For those who live outside of France and its surrounding countries, the Motobécane brand is probably as foreign to you as the places they were made. What’s probably going to come as a real surprise, however, is that during the companies years of operation, 1949 to 1997, they produced an astounding 14 million mopeds. Yes, 14 with six zeros after it. During the seventies, the French used thousands of Motobécane mopeds as delivery vehicles for their postal workers while in Pepo’s home country of Spain the Mobylette SP 90, or ‘Moby’ for short, was common for a very different reason. Due to relaxed Spanish road laws of the time, these mopeds could be ridden without a license, insurance or a helmet making them a hit with youths and anyone with little regard for their personal safety. With a power figure of only 2bhp riders weren’t likely to be breaking any speed limits, but as with anything with wheels and an engine it didn’t take long for people to start finding ways of making them go faster and of course racing them.
Pepo’s SP 90, named PTT after the French Postal Service, started out as a 1975 example but very little of that original bike remains. The most recognisable feature of his PTT Moby is its original pressed frame and the tiny low slung engine, but the similarities end there. As usual, Pepo took inspiration from classic endurance racers with this build. To recreate that look he has mounted an appropriately scaled racing fairing and tail section to the tiny moped and the original fuel tank has been stripped of its side panels.
During the redesign of his SP 90 Pepo used a selection of parts retrofitted from another Mobylette moped, the ‘Cady’. These parts, which include the front forks, cast wheels and swingarm, have been combined with aftermarket rear shocks to create the bikes racier stance. XTR clip-on handlebars and rear set alloy footrests place its pilot in a more spirited riding position and the speedo has been replaced with a Motoplat rev counter since on this bike engine detonation is probably more of a concern than excessive speeds.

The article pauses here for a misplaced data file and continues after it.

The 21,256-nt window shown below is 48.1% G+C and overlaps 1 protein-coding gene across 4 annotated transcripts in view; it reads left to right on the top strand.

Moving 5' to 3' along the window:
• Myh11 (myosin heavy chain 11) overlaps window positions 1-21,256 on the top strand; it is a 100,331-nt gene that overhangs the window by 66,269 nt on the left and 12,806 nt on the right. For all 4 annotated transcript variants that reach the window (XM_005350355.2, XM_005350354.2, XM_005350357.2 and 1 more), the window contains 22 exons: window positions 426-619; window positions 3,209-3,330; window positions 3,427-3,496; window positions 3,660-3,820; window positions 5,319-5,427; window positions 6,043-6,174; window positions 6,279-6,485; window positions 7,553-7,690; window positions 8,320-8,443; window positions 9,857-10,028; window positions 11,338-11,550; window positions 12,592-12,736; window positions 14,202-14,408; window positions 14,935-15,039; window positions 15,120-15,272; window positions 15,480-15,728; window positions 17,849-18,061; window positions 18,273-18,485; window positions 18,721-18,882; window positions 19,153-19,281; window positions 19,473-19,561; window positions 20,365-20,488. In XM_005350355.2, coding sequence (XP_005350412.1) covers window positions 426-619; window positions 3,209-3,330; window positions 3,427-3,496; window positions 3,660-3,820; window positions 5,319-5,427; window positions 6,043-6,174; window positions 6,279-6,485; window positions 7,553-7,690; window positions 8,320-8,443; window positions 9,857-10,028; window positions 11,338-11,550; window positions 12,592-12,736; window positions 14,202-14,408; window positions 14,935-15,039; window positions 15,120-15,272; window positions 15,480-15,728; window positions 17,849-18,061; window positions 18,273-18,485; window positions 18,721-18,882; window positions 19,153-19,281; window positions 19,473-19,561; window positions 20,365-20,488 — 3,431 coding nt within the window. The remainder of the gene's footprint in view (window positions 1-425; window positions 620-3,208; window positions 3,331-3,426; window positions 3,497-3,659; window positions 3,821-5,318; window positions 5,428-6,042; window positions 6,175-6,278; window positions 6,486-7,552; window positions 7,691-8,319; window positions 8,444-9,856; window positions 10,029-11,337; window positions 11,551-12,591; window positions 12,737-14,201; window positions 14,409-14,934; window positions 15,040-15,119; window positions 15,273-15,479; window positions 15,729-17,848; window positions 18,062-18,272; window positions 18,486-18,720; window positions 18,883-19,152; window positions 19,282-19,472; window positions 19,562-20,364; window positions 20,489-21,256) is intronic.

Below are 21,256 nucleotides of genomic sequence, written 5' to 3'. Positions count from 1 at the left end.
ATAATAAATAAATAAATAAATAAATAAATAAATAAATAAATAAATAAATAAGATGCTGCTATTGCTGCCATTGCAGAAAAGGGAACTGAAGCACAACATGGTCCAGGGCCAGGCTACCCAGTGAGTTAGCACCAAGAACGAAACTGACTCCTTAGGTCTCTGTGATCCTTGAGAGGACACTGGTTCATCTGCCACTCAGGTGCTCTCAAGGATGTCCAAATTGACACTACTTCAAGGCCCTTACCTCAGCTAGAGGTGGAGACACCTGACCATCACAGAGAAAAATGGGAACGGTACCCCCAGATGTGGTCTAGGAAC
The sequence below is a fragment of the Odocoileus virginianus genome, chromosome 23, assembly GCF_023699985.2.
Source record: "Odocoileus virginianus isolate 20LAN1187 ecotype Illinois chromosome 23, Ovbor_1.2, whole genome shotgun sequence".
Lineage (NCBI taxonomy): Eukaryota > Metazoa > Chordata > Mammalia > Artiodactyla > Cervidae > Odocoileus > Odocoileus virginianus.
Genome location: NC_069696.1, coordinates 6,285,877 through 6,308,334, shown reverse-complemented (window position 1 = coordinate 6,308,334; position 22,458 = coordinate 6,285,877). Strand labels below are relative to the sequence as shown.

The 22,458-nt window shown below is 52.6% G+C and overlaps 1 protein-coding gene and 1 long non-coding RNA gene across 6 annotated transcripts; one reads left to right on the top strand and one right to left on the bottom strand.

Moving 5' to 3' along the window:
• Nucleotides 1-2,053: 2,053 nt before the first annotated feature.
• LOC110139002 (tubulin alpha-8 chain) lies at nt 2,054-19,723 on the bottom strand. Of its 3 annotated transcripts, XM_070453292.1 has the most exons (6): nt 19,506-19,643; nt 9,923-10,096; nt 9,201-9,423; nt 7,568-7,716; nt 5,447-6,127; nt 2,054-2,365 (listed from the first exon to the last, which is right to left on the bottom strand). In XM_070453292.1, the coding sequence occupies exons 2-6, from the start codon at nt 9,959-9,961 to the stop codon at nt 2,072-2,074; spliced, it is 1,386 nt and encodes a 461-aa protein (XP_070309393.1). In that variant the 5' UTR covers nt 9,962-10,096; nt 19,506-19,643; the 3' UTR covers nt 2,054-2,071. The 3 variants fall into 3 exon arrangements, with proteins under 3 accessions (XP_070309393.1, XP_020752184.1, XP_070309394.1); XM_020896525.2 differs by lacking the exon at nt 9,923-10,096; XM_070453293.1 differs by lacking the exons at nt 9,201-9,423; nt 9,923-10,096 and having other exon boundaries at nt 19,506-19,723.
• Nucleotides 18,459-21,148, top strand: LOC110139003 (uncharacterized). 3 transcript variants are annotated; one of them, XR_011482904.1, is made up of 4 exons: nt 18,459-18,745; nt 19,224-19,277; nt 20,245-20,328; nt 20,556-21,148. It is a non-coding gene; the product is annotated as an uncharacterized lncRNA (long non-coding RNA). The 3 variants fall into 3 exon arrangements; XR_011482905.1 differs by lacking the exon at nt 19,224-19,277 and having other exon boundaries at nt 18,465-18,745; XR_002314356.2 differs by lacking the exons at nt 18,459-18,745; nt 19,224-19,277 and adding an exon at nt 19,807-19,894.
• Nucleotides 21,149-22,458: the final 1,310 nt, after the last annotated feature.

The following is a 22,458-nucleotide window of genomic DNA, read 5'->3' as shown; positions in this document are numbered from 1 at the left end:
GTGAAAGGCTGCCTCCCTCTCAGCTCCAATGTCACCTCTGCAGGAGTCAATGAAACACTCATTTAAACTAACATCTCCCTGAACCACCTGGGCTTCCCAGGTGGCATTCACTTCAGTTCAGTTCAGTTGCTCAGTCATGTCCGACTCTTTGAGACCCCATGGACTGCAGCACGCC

As for engine performance, Pepo has increased the bikes power figure by 400%. While that may sound like a lot we are only talking 2bhp up to 10bhp, but all things considered, that increase is sure to deliver a very different riding experience. To generate this figure Pepo worked with a local moped race tuner (yes there is such a thing) who bored the engine up to 70cc, worked the intakes and lightened and balanced the crank. The original carb was also replaced by a 16mm Amal, the flywheel is a lightweight aluminium item and that beautifully made exhaust hails from Metrakit racing.
When it came to choosing a colour Pepo paid homage to the French postal service once again by choosing a yellow scheme inspired by the bikes they rode. The PTT may very well be the least powerful bike we’ve ever seen from the XTR Pepo workshop, but that certainly doesn’t make it any less appealing.
Photography by Cesar Godoy